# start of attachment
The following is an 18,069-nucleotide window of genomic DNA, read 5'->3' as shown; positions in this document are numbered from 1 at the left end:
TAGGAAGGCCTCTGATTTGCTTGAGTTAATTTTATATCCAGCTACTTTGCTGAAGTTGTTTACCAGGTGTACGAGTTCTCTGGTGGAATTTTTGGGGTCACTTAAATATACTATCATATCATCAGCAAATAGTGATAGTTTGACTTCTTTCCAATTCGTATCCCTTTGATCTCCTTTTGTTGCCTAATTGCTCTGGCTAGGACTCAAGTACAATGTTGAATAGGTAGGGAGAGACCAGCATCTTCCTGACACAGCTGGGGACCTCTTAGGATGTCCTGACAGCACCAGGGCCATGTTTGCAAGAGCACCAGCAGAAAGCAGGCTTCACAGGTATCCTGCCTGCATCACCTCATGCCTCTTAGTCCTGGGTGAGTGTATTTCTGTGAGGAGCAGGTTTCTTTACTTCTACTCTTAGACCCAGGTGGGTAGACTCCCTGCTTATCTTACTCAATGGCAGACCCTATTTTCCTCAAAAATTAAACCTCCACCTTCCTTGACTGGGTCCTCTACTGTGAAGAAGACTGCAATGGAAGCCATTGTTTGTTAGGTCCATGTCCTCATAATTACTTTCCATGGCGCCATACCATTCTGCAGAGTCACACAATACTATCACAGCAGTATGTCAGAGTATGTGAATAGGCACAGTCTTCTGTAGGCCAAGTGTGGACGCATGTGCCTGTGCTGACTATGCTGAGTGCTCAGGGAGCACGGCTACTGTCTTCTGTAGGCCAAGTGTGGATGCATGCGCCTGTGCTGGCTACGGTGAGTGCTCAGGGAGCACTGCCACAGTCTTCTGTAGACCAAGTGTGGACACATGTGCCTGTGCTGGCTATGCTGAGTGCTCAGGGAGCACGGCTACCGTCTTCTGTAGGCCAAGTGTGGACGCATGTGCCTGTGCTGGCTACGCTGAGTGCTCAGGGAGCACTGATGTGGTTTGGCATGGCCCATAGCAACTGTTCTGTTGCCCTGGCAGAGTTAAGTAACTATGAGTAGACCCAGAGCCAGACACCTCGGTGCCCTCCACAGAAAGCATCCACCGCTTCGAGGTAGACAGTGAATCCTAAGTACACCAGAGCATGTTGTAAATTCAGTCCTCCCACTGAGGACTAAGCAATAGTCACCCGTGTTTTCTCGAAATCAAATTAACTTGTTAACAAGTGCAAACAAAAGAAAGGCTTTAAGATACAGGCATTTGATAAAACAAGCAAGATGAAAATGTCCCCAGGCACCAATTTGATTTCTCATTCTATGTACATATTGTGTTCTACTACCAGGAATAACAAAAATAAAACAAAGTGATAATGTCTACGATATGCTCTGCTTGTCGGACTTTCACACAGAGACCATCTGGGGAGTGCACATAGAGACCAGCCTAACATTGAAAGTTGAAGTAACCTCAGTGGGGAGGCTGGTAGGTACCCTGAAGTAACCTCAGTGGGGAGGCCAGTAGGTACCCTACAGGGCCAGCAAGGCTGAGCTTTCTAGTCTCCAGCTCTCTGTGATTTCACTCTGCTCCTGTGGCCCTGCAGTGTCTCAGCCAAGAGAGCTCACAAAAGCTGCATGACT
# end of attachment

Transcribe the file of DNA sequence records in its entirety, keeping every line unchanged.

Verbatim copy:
The following is an 18,069-nucleotide window of genomic DNA, read 5'->3' as shown; positions in this document are numbered from 1 at the left end:
TAGGAAGGCCTCTGATTTGCTTGAGTTAATTTTATATCCAGCTACTTTGCTGAAGTTGTTTACCAGGTGTACGAGTTCTCTGGTGGAATTTTTGGGGTCACTTAAATATACTATCATATCATCAGCAAATAGTGATAGTTTGACTTCTTTCCAATTCGTATCCCTTTGATCTCCTTTTGTTGCCTAATTGCTCTGGCTAGGACTCAAGTACAATGTTGAATAGGTAGGGAGAGACCAGCATCTTCCTGACACAGCTGGGGACCTCTTAGGATGTCCTGACAGCACCAGGGCCATGTTTGCAAGAGCACCAGCAGAAAGCAGGCTTCACAGGTATCCTGCCTGCATCACCTCATGCCTCTTAGTCCTGGGTGAGTGTATTTCTGTGAGGAGCAGGTTTCTTTACTTCTACTCTTAGACCCAGGTGGGTAGACTCCCTGCTTATCTTACTCAATGGCAGACCCTATTTTCCTCAAAAATTAAACCTCCACCTTCCTTGACTGGGTCCTCTACTGTGAAGAAGACTGCAATGGAAGCCATTGTTTGTTAGGTCCATGTCCTCATAATTACTTTCCATGGCGCCATACCATTCTGCAGAGTCACACAATACTATCACAGCAGTATGTCAGAGTATGTGAATAGGCACAGTCTTCTGTAGGCCAAGTGTGGACGCATGTGCCTGTGCTGACTATGCTGAGTGCTCAGGGAGCACGGCTACTGTCTTCTGTAGGCCAAGTGTGGATGCATGCGCCTGTGCTGGCTACGGTGAGTGCTCAGGGAGCACTGCCACAGTCTTCTGTAGACCAAGTGTGGACACATGTGCCTGTGCTGGCTATGCTGAGTGCTCAGGGAGCACGGCTACCGTCTTCTGTAGGCCAAGTGTGGACGCATGTGCCTGTGCTGGCTACGCTGAGTGCTCAGGGAGCACTGATGTGGTTTGGCATGGCCCATAGCAACTGTTCTGTTGCCCTGGCAGAGTTAAGTAACTATGAGTAGACCCAGAGCCAGACACCTCGGTGCCCTCCACAGAAAGCATCCACCGCTTCGAGGTAGACAGTGAATCCTAAGTACACCAGAGCATGTTGTAAATTCAGTCCTCCCACTGAGGACTAAGCAATAGTCACCCGTGTTTTCTCGAAATCAAATTAACTTGTTAACAAGTGCAAACAAAAGAAAGGCTTTAAGATACAGGCATTTGATAAAACAAGCAAGATGAAAATGTCCCCAGGCACCAATTTGATTTCTCATTCTATGTACATATTGTGTTCTACTACCAGGAATAACAAAAATAAAACAAAGTGATAATGTCTACGATATGCTCTGCTTGTCGGACTTTCACACAGAGACCATCTGGGGAGTGCACATAGAGACCAGCCTAACATTGAAAGTTGAAGTAACCTCAGTGGGGAGGCTGGTAGGTACCCTGAAGTAACCTCAGTGGGGAGGCCAGTAGGTACCCTACAGGGCCAGCAAGGCTGAGCTTTCTAGTCTCCAGCTCTCTGTGATTTCACTCTGCTCCTGTGGCCCTGCAGTGTCTCAGCCAAGAGAGCTCACAAAAGCTGCATGACT